Aerospace and Defense

Safety Board Finds Cause of Fatal Air Crash

10 January 2018

The Transportation Safety Board of Canada (TSB) released its investigation report into the March 2016 fatal crash of a Mitsubishi MU-2 twin-engine turboprop aircraft in Îles-de-la-Madeleine, Quebec.

The report underlines the risks of continuing an unstable approach to a landing, which is on the TSB Watchlist of key safety issues that need to be addressed to make Canada's transportation system safer.

MU-2 aircraft. Credit: WikipediaMU-2 aircraft. Credit: WikipediaThe accident occurred on March 29, 2016 when the MU-2 aircraft left Montréal/Saint-Hubert Airport for Îles-de-la-Madeleine, Quebec, a two-hour flight. On board were the pilot, a passenger-pilot, and five passengers.

During the final approach, when the aircraft was 1.4 nautical miles west-southwest of the airport, it turned south of the approach path. Aircraft control was lost and the aircraft struck the ground in a near-level attitude. The aircraft was destroyed, and all on board were killed.

The report describes the MU-2 as a high-performance aircraft, which is especially challenging to fly at low airspeed, particularly during sudden applications of engine power.

The pilot leveled the wings, but the aircraft was too low to recover. Credit: TSBThe pilot leveled the wings, but the aircraft was too low to recover. Credit: TSBWhile in cruise flight, the pilot modified his approach plan by delaying the aircraft's initial descent. This placed the aircraft above the planned descent profile and compressed the time available for the pilot to complete the required checklist activities, while monitoring the aircraft's airspeed, altitude and rate of descent, thereby increasing the pilot's workload.

Under such high workload conditions, the report says that the pilot likely did not recognize that a go-around was an option available to reduce his workload, and he continued with the unstable approach. During the final moments of the flight, a loss of control occurred when the pilot rapidly added full power, at low airspeed and low altitude, which caused an aircraft upset and resulted in the aircraft sharply rolling to the right and descending rapidly. Although the pilot managed to level the wings, the aircraft was too low to recover before striking the ground.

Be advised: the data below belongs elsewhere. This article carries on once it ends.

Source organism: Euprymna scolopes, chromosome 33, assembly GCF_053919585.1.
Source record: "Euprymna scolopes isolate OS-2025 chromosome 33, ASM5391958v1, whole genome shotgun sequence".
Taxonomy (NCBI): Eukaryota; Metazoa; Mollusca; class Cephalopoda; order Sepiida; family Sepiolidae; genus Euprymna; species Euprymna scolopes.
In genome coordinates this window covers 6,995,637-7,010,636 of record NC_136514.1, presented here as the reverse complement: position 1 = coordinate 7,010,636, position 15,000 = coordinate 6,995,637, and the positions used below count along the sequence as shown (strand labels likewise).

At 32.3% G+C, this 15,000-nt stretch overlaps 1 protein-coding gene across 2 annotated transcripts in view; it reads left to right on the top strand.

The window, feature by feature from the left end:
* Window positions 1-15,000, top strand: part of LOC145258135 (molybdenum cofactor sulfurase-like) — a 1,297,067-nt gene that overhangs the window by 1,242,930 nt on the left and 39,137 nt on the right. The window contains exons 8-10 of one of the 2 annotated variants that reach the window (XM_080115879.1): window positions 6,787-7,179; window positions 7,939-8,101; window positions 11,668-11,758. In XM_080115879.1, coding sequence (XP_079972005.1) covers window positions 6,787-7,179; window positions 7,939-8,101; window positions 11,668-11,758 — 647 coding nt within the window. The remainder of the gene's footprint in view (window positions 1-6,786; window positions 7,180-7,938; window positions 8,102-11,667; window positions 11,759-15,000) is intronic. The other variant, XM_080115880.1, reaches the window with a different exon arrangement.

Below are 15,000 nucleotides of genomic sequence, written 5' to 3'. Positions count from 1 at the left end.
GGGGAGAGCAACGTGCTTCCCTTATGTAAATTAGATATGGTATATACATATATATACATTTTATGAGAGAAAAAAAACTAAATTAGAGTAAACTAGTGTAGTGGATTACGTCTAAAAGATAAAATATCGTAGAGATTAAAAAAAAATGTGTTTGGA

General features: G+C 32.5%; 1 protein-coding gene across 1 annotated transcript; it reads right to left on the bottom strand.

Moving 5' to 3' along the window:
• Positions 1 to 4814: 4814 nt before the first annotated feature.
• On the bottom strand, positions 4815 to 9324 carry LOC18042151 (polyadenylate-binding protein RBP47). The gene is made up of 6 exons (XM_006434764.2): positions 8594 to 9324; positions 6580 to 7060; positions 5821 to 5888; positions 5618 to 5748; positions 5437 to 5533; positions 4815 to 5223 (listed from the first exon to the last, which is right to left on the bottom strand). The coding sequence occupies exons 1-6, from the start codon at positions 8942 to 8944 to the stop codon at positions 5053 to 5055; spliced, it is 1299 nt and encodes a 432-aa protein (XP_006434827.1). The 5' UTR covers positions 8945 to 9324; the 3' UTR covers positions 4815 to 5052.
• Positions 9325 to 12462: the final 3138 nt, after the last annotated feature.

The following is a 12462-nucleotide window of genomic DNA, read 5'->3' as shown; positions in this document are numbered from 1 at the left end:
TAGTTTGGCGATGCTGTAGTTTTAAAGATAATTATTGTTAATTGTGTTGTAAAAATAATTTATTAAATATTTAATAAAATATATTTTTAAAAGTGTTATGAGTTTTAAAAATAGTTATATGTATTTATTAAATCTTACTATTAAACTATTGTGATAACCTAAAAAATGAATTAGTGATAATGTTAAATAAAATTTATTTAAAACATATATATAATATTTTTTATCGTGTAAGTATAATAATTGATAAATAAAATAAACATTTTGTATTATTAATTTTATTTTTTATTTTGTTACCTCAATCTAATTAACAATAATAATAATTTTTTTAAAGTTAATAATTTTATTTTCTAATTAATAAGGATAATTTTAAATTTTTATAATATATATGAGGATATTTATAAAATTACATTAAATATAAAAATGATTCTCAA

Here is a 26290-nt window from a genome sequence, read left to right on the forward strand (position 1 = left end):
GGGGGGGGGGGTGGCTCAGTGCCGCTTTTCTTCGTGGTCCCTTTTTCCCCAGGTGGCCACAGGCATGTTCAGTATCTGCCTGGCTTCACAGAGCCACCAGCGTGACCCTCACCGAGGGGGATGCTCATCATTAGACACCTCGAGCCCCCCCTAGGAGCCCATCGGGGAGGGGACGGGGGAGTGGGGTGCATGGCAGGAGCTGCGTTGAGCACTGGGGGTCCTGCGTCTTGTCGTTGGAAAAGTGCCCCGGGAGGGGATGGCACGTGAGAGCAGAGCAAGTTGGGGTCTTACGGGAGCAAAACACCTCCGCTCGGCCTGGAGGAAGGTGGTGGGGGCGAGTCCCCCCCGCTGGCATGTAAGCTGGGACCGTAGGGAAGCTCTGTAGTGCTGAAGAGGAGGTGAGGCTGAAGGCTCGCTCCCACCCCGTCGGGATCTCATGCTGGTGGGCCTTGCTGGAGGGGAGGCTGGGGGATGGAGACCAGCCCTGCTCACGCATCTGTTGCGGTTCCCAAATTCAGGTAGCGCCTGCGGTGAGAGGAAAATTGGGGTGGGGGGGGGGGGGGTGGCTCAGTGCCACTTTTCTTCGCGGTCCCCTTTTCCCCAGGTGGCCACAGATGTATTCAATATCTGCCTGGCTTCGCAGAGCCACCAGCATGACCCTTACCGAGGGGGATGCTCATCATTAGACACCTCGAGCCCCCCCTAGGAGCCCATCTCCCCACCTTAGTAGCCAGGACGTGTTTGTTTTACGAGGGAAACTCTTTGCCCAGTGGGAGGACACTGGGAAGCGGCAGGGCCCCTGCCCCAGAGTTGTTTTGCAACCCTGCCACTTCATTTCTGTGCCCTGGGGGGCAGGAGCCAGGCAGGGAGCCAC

"We have seen too many of these unstable approaches in the past lead to tragic accidents," said Kathy Fox, TSB Chair. "It is important that pilots consider conducting a go-around when an approach is unstable."

Regulators, operators and aircraft manufacturers have defined stable-approach criteria, which pilots are trained to follow. Stable approaches make landings more consistent and predictable—giving pilots time to monitor key elements such as airspeed, altitude, rate of descent and to complete checklists—improving the likelihood of a safe landing.

In this investigation, a crucial source of information was a lightweight recorder that the pilot had developed and installed on board the aircraft, even though it was not required by regulation. The device provided investigators with valuable acceleration and GPS data as well as cockpit audio, allowing them to piece together a detailed history of the flight.

"The benefits of lightweight recorders are obvious: knowing what happened is the first step to understanding why. Although the TSB does not endorse any single product, it would be fair to say that the lightweight recorder on this aircraft can be viewed as an indication of the way forward" said Fox.

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